summary The end of the millennium with its new digital technology is contributing important tools to the area of documentation and historical patrimony those of us who support the preservation of memories think that a very important way of personalizing and strengthening our identity is to provide to those who inhabit the city with heightened awareness towards the values of our past. The revitalization requires that the patrimony in itself be valued. At the same time, it necessitates the preparation of a great amount of information utilizing cataloguing, research databases, and other materials be accessible to all citizens. This piece of work shares the different digital data base experiences that are being developed in the CEDODAL foundation art and latinamerican architecture (center for documentation), which is under the direction of the architect Ramon Gutierrez, a research services organization, and diverse higher education institutions (universities). Four bases are introduced, each with different thought and criterion structures in the definition of fields as well as in their dynamic visualizations. Each of them possesses great quantities of digital images, blue prints, and texts. In three of those bases, the data is the output from teams of researchers in different topics through special arrangements with Santa Fe's provincial water), Fonart, and city government. At the same time, the CEDODAL catalogues its documentaries with great quantities of photographic information, blue prints, research passages, and a library.
series SIGRADI
email dcastane@impsat1.com.ar
last changed 2016/03/10 08:48

_id sigradi2006_e068d
id sigradi2006_e068d
authors Catovic-Hughes, Selma
year 2006
title Digital Storytelling: "Memory….. Sarajevo, my personal story"
source SIGraDi 2006 - [Proceedings of the 10th Iberoamerican Congress of Digital Graphics] Santiago de Chile - Chile 21-23 November 2006, pp. 337-340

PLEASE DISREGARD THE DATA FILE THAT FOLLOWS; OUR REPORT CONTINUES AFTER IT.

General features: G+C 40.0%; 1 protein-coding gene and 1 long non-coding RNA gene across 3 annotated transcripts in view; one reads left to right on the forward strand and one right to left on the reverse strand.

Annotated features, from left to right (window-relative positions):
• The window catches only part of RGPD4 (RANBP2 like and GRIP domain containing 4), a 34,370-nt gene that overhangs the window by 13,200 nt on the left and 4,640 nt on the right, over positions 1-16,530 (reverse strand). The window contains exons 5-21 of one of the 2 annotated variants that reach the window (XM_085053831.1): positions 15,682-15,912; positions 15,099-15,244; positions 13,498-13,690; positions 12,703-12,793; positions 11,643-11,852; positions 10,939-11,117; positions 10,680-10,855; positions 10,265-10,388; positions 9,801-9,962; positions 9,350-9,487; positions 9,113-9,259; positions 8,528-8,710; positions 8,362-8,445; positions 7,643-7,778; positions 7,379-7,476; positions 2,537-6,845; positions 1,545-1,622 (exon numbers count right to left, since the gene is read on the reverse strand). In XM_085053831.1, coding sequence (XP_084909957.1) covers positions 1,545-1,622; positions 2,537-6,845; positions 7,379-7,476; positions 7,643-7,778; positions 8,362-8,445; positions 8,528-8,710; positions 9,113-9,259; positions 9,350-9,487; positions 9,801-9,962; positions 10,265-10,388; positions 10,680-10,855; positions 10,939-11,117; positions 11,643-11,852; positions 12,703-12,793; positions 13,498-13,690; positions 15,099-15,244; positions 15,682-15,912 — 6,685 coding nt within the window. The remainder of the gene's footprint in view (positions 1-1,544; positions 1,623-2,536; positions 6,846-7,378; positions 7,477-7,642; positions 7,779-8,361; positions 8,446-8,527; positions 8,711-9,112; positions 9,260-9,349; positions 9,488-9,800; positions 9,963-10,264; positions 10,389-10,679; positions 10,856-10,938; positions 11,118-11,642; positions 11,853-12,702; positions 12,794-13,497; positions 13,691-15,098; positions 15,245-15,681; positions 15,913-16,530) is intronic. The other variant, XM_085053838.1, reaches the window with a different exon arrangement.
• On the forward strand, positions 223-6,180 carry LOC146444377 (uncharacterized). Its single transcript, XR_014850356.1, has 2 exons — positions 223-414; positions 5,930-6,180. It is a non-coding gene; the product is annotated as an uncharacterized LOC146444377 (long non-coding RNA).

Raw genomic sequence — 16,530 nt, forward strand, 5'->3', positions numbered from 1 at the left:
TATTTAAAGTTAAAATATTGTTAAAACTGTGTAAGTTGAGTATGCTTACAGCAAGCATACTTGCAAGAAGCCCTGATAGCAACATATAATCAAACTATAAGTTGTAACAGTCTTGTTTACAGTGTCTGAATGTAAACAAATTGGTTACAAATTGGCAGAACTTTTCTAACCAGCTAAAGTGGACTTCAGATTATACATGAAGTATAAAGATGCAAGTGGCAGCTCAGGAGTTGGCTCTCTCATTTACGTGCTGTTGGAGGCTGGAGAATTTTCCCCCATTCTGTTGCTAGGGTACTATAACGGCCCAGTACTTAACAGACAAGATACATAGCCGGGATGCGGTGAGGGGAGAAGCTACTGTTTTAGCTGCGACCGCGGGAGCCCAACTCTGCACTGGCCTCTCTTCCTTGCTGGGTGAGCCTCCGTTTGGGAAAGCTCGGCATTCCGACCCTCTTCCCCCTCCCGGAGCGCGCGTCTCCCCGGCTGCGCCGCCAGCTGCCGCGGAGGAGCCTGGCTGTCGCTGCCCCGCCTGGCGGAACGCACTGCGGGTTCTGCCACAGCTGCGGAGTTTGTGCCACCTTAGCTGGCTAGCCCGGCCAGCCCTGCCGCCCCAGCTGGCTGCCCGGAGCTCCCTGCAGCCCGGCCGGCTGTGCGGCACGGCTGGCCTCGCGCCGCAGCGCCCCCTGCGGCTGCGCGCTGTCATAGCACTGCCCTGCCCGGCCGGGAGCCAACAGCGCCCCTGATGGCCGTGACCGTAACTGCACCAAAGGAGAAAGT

summary “It was a fresh summer night, sky deprived of stars, and hardly any signs of life. After hours of waiting, well passed midnight, they finally allowed us to enter. I couldn’t see or hear much, except movements of those in front of me, but judging by intense scent of mildew and worm-like smell of earth, I realized my mile long underground adventure had begun. There was no looking back, only the brave steps ahead into my new, and hopefully, safe and fruitful future.” [ from diary95 ] Just like many teens around the world, I too kept a journal. It began with playful thoughts of a teenage girl, living in Sarajevo, enjoying life. On my fifteenth birthday, those carefree moments were soon replaced with brutal facts of life under siege: Sarajevo and its citizens had been surrounded by the Serbs who took over all the roads leading in and out of the city. Three years later, I was weeks away from graduating high school, and instead of getting excited, I wondered about my future…”Yesterday was awesome -- we had both electricity and water for eight straight hours…hooray!! You could see the lights miles away…the entire city was awake, making pies and bread, washing clothes, watching movies.” [ from diary93 ] Was I going to spend the rest of my life anticipating the restricted electric and water timetable? Would I wake up the next day to see all my family alive? Would I ever have a chance to fulfill my dreams? This project captures the process of [re]tracing steps of my personal journey of leaving Sarajevo to come to the United States and [re]constructing memories as a sequence of spatial events using the artifacts and the text from my war journals. The intent of my project is to define that line between the old and the new, and intertwine and merge its current condition with the facts and memories from the past. Although there was never a permanent “Berlin-wall-like” divider, the natural contours of the river and invisible screens of the snipers served as impermeable walls and divided the city for four years. The implied boundary seemed to be more powerful than the massiveness of the concrete barricades. Is it possible to re-condition something [building, space, soul] to be and feel the same when it had been destroyed and deeply scarred on the inside? Instead of placing banal memorials engraved with the bare facts, how can we make a tribute to a series of events—a time period that changed the fabric of the city—in a more three-dimensional experience? How can we integrate digital phenomenon in the process of the post-war reconstruction to re-trace the past while creating necessary advanced improvements for the new contemporary society? The impact that social conditions have on architecture, art, culture, and ultimately, people can be told in a universal language – digital storytelling, containing pieces of history and personal memories to create representations of time and space of the past, present or future.